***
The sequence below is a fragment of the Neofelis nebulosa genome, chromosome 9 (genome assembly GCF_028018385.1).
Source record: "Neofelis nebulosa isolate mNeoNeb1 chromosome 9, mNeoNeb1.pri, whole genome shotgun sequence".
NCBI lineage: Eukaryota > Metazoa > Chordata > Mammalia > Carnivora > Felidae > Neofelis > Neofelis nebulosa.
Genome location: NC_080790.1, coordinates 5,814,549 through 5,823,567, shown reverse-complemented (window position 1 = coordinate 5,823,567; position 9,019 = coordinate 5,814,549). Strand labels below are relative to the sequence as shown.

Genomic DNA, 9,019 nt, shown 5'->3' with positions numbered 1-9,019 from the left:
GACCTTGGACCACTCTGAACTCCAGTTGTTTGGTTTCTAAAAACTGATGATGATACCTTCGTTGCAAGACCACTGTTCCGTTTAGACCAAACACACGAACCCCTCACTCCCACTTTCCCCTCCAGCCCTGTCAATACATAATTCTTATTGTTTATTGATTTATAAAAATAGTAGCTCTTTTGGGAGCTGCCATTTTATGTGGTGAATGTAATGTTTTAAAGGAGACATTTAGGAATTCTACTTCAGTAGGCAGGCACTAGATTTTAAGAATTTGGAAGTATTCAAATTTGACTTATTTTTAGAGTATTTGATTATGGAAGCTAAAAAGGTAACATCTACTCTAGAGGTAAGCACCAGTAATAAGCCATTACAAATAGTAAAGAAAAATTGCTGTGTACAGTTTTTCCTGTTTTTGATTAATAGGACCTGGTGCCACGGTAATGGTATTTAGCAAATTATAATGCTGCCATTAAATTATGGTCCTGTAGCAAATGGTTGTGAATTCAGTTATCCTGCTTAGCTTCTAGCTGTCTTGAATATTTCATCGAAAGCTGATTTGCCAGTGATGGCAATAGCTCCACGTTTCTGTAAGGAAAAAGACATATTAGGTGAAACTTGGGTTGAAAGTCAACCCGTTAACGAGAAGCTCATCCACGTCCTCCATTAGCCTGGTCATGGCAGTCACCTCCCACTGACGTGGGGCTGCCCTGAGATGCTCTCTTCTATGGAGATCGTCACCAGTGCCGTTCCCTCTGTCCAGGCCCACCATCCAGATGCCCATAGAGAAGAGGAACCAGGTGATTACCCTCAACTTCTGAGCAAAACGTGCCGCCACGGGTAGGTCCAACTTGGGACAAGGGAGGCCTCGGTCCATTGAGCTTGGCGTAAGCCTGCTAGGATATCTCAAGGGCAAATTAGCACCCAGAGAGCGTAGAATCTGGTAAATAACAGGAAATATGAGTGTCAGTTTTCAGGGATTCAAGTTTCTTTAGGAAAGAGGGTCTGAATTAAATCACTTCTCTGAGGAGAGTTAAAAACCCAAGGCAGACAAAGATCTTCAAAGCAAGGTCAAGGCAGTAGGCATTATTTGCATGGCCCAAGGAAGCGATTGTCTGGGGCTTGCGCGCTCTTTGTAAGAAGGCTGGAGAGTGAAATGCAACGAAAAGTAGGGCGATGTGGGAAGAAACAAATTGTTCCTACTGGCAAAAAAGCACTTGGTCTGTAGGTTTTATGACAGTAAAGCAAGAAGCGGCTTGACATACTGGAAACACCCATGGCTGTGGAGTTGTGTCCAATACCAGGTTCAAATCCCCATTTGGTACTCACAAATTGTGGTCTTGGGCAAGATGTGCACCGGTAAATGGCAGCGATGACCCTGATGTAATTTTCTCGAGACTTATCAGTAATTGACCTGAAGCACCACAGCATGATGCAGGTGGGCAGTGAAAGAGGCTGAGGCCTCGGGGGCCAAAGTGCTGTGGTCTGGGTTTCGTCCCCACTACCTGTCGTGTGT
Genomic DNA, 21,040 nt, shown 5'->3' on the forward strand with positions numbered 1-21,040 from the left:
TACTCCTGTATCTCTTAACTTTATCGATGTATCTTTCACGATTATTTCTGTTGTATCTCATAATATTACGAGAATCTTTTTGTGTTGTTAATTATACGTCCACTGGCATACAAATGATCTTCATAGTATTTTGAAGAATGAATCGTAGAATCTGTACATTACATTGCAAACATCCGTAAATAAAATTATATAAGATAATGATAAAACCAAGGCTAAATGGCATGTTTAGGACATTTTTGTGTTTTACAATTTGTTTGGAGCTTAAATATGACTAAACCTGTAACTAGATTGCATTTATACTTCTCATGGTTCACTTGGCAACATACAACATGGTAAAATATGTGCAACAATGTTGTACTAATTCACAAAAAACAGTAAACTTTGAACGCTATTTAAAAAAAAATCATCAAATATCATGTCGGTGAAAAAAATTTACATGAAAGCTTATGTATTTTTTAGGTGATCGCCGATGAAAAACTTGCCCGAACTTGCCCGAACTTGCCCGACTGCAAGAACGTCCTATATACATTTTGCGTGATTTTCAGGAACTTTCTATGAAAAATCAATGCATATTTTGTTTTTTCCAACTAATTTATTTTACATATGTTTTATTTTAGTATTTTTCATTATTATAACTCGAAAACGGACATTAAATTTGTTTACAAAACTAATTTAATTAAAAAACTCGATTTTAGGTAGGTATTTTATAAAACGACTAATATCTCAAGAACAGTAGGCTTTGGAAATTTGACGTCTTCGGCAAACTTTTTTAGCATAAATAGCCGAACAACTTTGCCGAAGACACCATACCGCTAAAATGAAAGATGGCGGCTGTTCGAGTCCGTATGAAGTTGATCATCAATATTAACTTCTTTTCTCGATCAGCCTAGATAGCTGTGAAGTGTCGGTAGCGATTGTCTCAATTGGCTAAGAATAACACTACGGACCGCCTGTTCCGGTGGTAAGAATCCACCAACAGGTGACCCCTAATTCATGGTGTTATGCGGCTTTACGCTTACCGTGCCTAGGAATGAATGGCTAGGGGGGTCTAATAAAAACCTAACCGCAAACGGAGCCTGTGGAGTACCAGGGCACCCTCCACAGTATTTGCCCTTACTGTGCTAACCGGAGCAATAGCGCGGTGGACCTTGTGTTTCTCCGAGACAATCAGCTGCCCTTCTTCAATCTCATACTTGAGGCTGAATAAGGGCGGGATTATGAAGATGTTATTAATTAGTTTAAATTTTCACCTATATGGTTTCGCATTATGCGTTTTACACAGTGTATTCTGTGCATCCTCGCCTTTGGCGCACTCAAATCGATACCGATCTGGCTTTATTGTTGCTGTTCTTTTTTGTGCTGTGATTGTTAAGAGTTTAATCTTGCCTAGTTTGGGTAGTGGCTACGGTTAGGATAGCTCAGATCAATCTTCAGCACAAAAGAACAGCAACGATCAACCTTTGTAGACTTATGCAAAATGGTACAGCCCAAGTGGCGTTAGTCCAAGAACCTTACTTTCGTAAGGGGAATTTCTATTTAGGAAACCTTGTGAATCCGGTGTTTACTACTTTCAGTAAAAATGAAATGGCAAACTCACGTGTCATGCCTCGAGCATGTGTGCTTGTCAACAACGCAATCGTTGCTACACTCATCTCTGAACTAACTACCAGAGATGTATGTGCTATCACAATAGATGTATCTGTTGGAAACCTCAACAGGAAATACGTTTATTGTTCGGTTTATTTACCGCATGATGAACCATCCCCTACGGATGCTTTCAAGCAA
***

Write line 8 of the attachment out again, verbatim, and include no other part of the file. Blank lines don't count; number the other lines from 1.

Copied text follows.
TACTCCTGTATCTCTTAACTTTATCGATGTATCTTTCACGATTATTTCTGTTGTATCTCATAATATTACGAGAATCTTTTTGTGTTGTTAATTATACGTCCACTGGCATACAAATGATCTTCATAGTATTTTGAAGAATGAATCGTAGAATCTGTACATTACATTGCAAACATCCGTAAATAAAATTATATAAGATAATGATAAAACCAAGGCTAAATGGCATGTTTAGGACATTTTTGTGTTTTACAATTTGTTTGGAGCTTAAATATGACTAAACCTGTAACTAGATTGCATTTATACTTCTCATGGTTCACTTGGCAACATACAACATGGTAAAATATGTGCAACAATGTTGTACTAATTCACAAAAAACAGTAAACTTTGAACGCTATTTAAAAAAAAATCATCAAATATCATGTCGGTGAAAAAAATTTACATGAAAGCTTATGTATTTTTTAGGTGATCGCCGATGAAAAACTTGCCCGAACTTGCCCGAACTTGCCCGACTGCAAGAACGTCCTATATACATTTTGCGTGATTTTCAGGAACTTTCTATGAAAAATCAATGCATATTTTGTTTTTTCCAACTAATTTATTTTACATATGTTTTATTTTAGTATTTTTCATTATTATAACTCGAAAACGGACATTAAATTTGTTTACAAAACTAATTTAATTAAAAAACTCGATTTTAGGTAGGTATTTTATAAAACGACTAATATCTCAAGAACAGTAGGCTTTGGAAATTTGACGTCTTCGGCAAACTTTTTTAGCATAAATAGCCGAACAACTTTGCCGAAGACACCATACCGCTAAAATGAAAGATGGCGGCTGTTCGAGTCCGTATGAAGTTGATCATCAATATTAACTTCTTTTCTCGATCAGCCTAGATAGCTGTGAAGTGTCGGTAGCGATTGTCTCAATTGGCTAAGAATAACACTACGGACCGCCTGTTCCGGTGGTAAGAATCCACCAACAGGTGACCCCTAATTCATGGTGTTATGCGGCTTTACGCTTACCGTGCCTAGGAATGAATGGCTAGGGGGGTCTAATAAAAACCTAACCGCAAACGGAGCCTGTGGAGTACCAGGGCACCCTCCACAGTATTTGCCCTTACTGTGCTAACCGGAGCAATAGCGCGGTGGACCTTGTGTTTCTCCGAGACAATCAGCTGCCCTTCTTCAATCTCATACTTGAGGCTGAATAAGGGCGGGATTATGAAGATGTTATTAATTAGTTTAAATTTTCACCTATATGGTTTCGCATTATGCGTTTTACACAGTGTATTCTGTGCATCCTCGCCTTTGGCGCACTCAAATCGATACCGATCTGGCTTTATTGTTGCTGTTCTTTTTTGTGCTGTGATTGTTAAGAGTTTAATCTTGCCTAGTTTGGGTAGTGGCTACGGTTAGGATAGCTCAGATCAATCTTCAGCACAAAAGAACAGCAACGATCAACCTTTGTAGACTTATGCAAAATGGTACAGCCCAAGTGGCGTTAGTCCAAGAACCTTACTTTCGTAAGGGGAATTTCTATTTAGGAAACCTTGTGAATCCGGTGTTTACTACTTTCAGTAAAAATGAAATGGCAAACTCACGTGTCATGCCTCGAGCATGTGTGCTTGTCAACAACGCAATCGTTGCTACACTCATCTCTGAACTAACTACCAGAGATGTATGTGCTATCACAATAGATGTATCTGTTGGAAACCTCAACAGGAAATACGTTTATTGTTCGGTTTATTTACCGCATGATGAACCATCCCCTACGGATGCTTTCAAGCAA